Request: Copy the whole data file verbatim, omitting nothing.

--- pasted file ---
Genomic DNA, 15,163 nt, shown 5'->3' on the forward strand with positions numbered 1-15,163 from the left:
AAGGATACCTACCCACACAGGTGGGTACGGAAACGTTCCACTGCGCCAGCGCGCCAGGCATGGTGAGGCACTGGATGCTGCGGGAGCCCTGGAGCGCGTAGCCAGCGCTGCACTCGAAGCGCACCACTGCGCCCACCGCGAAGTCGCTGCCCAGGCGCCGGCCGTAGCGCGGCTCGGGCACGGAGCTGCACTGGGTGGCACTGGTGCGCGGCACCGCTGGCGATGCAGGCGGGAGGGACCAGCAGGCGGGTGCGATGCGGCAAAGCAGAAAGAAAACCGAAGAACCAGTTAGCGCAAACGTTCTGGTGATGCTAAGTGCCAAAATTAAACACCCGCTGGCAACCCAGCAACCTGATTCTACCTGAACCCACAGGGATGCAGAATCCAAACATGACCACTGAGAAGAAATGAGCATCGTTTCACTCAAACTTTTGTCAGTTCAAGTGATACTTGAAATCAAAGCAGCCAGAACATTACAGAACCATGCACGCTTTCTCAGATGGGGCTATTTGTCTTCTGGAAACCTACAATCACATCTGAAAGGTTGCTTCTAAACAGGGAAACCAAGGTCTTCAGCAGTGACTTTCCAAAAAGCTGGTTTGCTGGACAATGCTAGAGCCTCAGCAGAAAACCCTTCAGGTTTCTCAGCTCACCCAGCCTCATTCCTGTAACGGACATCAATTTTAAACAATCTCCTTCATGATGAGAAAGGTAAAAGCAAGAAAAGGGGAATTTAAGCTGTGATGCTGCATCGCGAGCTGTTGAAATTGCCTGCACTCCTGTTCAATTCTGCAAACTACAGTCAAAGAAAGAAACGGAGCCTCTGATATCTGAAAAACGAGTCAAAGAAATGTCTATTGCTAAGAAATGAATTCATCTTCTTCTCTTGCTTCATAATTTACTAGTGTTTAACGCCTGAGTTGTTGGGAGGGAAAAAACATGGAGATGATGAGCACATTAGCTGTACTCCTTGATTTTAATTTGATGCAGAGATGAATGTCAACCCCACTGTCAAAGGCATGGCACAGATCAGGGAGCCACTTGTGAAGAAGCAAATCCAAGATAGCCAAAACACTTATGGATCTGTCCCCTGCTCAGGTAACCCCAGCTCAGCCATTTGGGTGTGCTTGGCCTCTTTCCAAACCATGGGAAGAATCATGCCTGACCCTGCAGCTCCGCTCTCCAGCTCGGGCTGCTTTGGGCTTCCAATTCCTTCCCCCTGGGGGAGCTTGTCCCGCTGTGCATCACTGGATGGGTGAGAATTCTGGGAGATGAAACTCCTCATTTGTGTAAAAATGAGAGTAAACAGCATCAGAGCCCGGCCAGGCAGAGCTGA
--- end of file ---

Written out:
Genomic DNA, 15,163 nt, shown 5'->3' on the forward strand with positions numbered 1-15,163 from the left:
AAGGATACCTACCCACACAGGTGGGTACGGAAACGTTCCACTGCGCCAGCGCGCCAGGCATGGTGAGGCACTGGATGCTGCGGGAGCCCTGGAGCGCGTAGCCAGCGCTGCACTCGAAGCGCACCACTGCGCCCACCGCGAAGTCGCTGCCCAGGCGCCGGCCGTAGCGCGGCTCGGGCACGGAGCTGCACTGGGTGGCACTGGTGCGCGGCACCGCTGGCGATGCAGGCGGGAGGGACCAGCAGGCGGGTGCGATGCGGCAAAGCAGAAAGAAAACCGAAGAACCAGTTAGCGCAAACGTTCTGGTGATGCTAAGTGCCAAAATTAAACACCCGCTGGCAACCCAGCAACCTGATTCTACCTGAACCCACAGGGATGCAGAATCCAAACATGACCACTGAGAAGAAATGAGCATCGTTTCACTCAAACTTTTGTCAGTTCAAGTGATACTTGAAATCAAAGCAGCCAGAACATTACAGAACCATGCACGCTTTCTCAGATGGGGCTATTTGTCTTCTGGAAACCTACAATCACATCTGAAAGGTTGCTTCTAAACAGGGAAACCAAGGTCTTCAGCAGTGACTTTCCAAAAAGCTGGTTTGCTGGACAATGCTAGAGCCTCAGCAGAAAACCCTTCAGGTTTCTCAGCTCACCCAGCCTCATTCCTGTAACGGACATCAATTTTAAACAATCTCCTTCATGATGAGAAAGGTAAAAGCAAGAAAAGGGGAATTTAAGCTGTGATGCTGCATCGCGAGCTGTTGAAATTGCCTGCACTCCTGTTCAATTCTGCAAACTACAGTCAAAGAAAGAAACGGAGCCTCTGATATCTGAAAAACGAGTCAAAGAAATGTCTATTGCTAAGAAATGAATTCATCTTCTTCTCTTGCTTCATAATTTACTAGTGTTTAACGCCTGAGTTGTTGGGAGGGAAAAAACATGGAGATGATGAGCACATTAGCTGTACTCCTTGATTTTAATTTGATGCAGAGATGAATGTCAACCCCACTGTCAAAGGCATGGCACAGATCAGGGAGCCACTTGTGAAGAAGCAAATCCAAGATAGCCAAAACACTTATGGATCTGTCCCCTGCTCAGGTAACCCCAGCTCAGCCATTTGGGTGTGCTTGGCCTCTTTCCAAACCATGGGAAGAATCATGCCTGACCCTGCAGCTCCGCTCTCCAGCTCGGGCTGCTTTGGGCTTCCAATTCCTTCCCCCTGGGGGAGCTTGTCCCGCTGTGCATCACTGGATGGGTGAGAATTCTGGGAGATGAAACTCCTCATTTGTGTAAAAATGAGAGTAAACAGCATCAGAGCCCGGCCAGGCAGAGCTGA